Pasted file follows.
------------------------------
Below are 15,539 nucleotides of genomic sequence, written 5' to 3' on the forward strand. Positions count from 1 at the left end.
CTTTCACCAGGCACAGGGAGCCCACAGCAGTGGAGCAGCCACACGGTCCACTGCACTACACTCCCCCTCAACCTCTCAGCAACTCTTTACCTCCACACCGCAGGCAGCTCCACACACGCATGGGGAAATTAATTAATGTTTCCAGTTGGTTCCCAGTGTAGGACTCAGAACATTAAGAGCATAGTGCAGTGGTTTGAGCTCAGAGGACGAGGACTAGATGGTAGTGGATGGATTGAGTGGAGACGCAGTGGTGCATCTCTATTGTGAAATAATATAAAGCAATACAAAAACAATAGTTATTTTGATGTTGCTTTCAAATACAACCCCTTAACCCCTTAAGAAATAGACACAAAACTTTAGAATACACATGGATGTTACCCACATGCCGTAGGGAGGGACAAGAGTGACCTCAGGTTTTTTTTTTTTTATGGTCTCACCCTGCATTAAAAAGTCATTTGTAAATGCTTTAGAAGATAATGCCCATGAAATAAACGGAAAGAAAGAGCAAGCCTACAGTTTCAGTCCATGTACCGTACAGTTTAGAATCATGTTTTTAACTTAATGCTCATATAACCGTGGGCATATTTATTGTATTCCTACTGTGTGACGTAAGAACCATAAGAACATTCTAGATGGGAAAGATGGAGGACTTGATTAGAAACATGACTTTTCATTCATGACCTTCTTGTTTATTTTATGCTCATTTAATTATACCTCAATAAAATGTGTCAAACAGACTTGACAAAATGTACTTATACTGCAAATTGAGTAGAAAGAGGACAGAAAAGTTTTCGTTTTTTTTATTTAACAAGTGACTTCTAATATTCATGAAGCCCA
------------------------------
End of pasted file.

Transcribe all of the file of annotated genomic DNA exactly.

Below are 15,539 nucleotides of genomic sequence, written 5' to 3' on the forward strand. Positions count from 1 at the left end.
CTTTCACCAGGCACAGGGAGCCCACAGCAGTGGAGCAGCCACACGGTCCACTGCACTACACTCCCCCTCAACCTCTCAGCAACTCTTTACCTCCACACCGCAGGCAGCTCCACACACGCATGGGGAAATTAATTAATGTTTCCAGTTGGTTCCCAGTGTAGGACTCAGAACATTAAGAGCATAGTGCAGTGGTTTGAGCTCAGAGGACGAGGACTAGATGGTAGTGGATGGATTGAGTGGAGACGCAGTGGTGCATCTCTATTGTGAAATAATATAAAGCAATACAAAAACAATAGTTATTTTGATGTTGCTTTCAAATACAACCCCTTAACCCCTTAAGAAATAGACACAAAACTTTAGAATACACATGGATGTTACCCACATGCCGTAGGGAGGGACAAGAGTGACCTCAGGTTTTTTTTTTTTTATGGTCTCACCCTGCATTAAAAAGTCATTTGTAAATGCTTTAGAAGATAATGCCCATGAAATAAACGGAAAGAAAGAGCAAGCCTACAGTTTCAGTCCATGTACCGTACAGTTTAGAATCATGTTTTTAACTTAATGCTCATATAACCGTGGGCATATTTATTGTATTCCTACTGTGTGACGTAAGAACCATAAGAACATTCTAGATGGGAAAGATGGAGGACTTGATTAGAAACATGACTTTTCATTCATGACCTTCTTGTTTATTTTATGCTCATTTAATTATACCTCAATAAAATGTGTCAAACAGACTTGACAAAATGTACTTATACTGCAAATTGAGTAGAAAGAGGACAGAAAAGTTTTCGTTTTTTTTATTTAACAAGTGACTTCTAATATTCATGAAGCCCA